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I work in the technical group at a large Architecture firm. While there are a number of people here that are very proficient at various programing and scripting languages, it's far from the environment of the development environment of a software company. Rarely are there ever more then one or two people working on a development project, most of which are just automation scripts. There's no source control, or version control setup or anything like that.

My academic background is engineering but not CS or CE. So I've taking a number of programing classes in school, and actually tinkered a lot with VB back when I was a little kid. Yet it wasn't until this past year at my current job have I really had the opportunity to do any real development outside of homework problems in school. In the past year I've transitions from making simple automation scripts to full blow plug-in applications in C#.NET.

I have family and friends that are CS or CE majors, and work for companies whose main product is software. While have no interest in actually working for a software company, but it seems like they do have a major advantage over me. At their work they have people with more experience that can look over their should and give them suggestions to improve their code or logic. Sites like Stack Overflow are great for solving bugs and getting advice, but only when you know you need the advice. I'm sure there are many times when I'm taking the completely wrong approach to something.

What are some of the best ways to improve these real life programing skills? Is there a way to find open source projects (preferably .Net based) that I can help work on, so I can gain some experience working with other (more experienced) programmers? I've also been looking into design patterns, but have a hard time recognizing when to use certain patterns.

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closed as off topic by Servy, Peter O., Jerry Coffin, R. Martinho Fernandes, DuckMaestro Feb 2 '13 at 6:54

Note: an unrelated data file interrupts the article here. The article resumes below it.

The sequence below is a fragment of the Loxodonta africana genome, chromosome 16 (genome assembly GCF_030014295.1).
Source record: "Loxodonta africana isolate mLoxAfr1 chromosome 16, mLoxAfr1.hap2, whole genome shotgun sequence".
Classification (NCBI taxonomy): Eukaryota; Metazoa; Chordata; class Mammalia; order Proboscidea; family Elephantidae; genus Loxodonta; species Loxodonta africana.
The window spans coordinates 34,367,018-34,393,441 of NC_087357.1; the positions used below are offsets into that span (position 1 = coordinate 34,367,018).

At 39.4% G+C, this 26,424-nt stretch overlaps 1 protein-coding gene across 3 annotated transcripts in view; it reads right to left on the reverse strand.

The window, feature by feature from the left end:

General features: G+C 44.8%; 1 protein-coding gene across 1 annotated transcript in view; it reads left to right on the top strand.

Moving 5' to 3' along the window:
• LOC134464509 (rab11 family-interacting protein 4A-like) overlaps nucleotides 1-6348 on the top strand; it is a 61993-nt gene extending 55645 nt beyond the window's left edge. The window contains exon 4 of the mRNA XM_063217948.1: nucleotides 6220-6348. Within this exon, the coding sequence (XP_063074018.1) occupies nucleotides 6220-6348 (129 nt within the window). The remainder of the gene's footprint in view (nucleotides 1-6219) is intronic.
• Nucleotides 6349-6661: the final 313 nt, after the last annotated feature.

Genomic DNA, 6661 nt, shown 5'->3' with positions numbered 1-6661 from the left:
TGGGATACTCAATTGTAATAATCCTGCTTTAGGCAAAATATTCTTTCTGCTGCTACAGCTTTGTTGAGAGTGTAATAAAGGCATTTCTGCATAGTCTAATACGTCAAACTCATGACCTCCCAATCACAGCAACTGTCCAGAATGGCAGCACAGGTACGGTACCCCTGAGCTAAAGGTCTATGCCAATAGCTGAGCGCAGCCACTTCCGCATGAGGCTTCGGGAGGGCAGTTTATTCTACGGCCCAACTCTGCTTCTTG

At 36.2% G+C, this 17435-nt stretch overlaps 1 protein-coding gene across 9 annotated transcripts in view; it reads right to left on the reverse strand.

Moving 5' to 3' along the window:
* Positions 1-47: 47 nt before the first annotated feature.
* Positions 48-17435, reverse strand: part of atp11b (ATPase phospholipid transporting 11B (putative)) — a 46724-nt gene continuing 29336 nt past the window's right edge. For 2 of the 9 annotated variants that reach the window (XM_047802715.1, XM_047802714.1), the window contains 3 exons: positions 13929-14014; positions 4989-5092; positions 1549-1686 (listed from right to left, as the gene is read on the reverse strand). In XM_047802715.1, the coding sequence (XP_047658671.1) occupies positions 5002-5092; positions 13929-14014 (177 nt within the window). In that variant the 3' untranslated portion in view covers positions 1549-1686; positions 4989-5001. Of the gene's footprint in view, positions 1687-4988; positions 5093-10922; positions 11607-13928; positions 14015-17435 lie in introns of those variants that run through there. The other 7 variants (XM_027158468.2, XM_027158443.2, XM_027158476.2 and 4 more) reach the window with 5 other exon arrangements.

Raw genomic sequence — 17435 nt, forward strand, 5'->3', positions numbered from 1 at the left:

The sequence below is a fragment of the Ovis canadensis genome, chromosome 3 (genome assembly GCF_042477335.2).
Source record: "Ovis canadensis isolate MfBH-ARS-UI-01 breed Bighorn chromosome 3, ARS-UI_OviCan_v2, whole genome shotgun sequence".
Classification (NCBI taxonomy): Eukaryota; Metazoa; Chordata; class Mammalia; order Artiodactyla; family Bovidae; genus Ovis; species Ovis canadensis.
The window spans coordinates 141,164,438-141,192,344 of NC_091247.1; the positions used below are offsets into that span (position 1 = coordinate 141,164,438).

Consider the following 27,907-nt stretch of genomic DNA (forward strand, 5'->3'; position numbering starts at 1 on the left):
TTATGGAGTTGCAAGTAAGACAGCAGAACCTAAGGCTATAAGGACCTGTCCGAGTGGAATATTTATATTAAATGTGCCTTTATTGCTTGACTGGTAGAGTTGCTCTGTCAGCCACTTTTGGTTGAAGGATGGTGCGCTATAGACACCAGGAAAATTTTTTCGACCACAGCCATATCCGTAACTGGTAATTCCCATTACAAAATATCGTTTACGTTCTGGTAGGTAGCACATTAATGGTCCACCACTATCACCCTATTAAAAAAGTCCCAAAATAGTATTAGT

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In your comments on answers you point out that the problem is you don't have anyone to review your code. You should update your question to reflect this problem. – Robert S. Jul 2 '09 at 20:25
up vote 6 down vote accepted

Find a coding hobby project that interests you. If you find it interesting you will spend way more time working on the code than if you are doing it simply to learn.

As far as

Is there a way to find open source projects (preferably .Net based)

go to SourceForge and find something that looks interesting to you and get involved. Again emphasis on interesting. Don't worry too much about how practical it is.

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3 has a lot of .Net projects to work on. – jle Jul 2 '09 at 20:02
actually my projects at work are pretty interesting I just need more people to work with. Thanks I'll check out codeplex – Eric Anastas Jul 2 '09 at 20:03

I'm going to go out on a limb here and suggest that you write some code.

Read Code Complete. Look at other questions about this topic here at StackOverflow. Find an open source project and contribute to it. Start your own pet project that focuses on the skills you're interested in.

When to use Design patterns
How to get into C# Open Source projects

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Well obviously I need to write code, but I think my issue is more with not having anyone to tell me how and where my otherwise functioning code could be improved. – Eric Anastas Jul 2 '09 at 20:06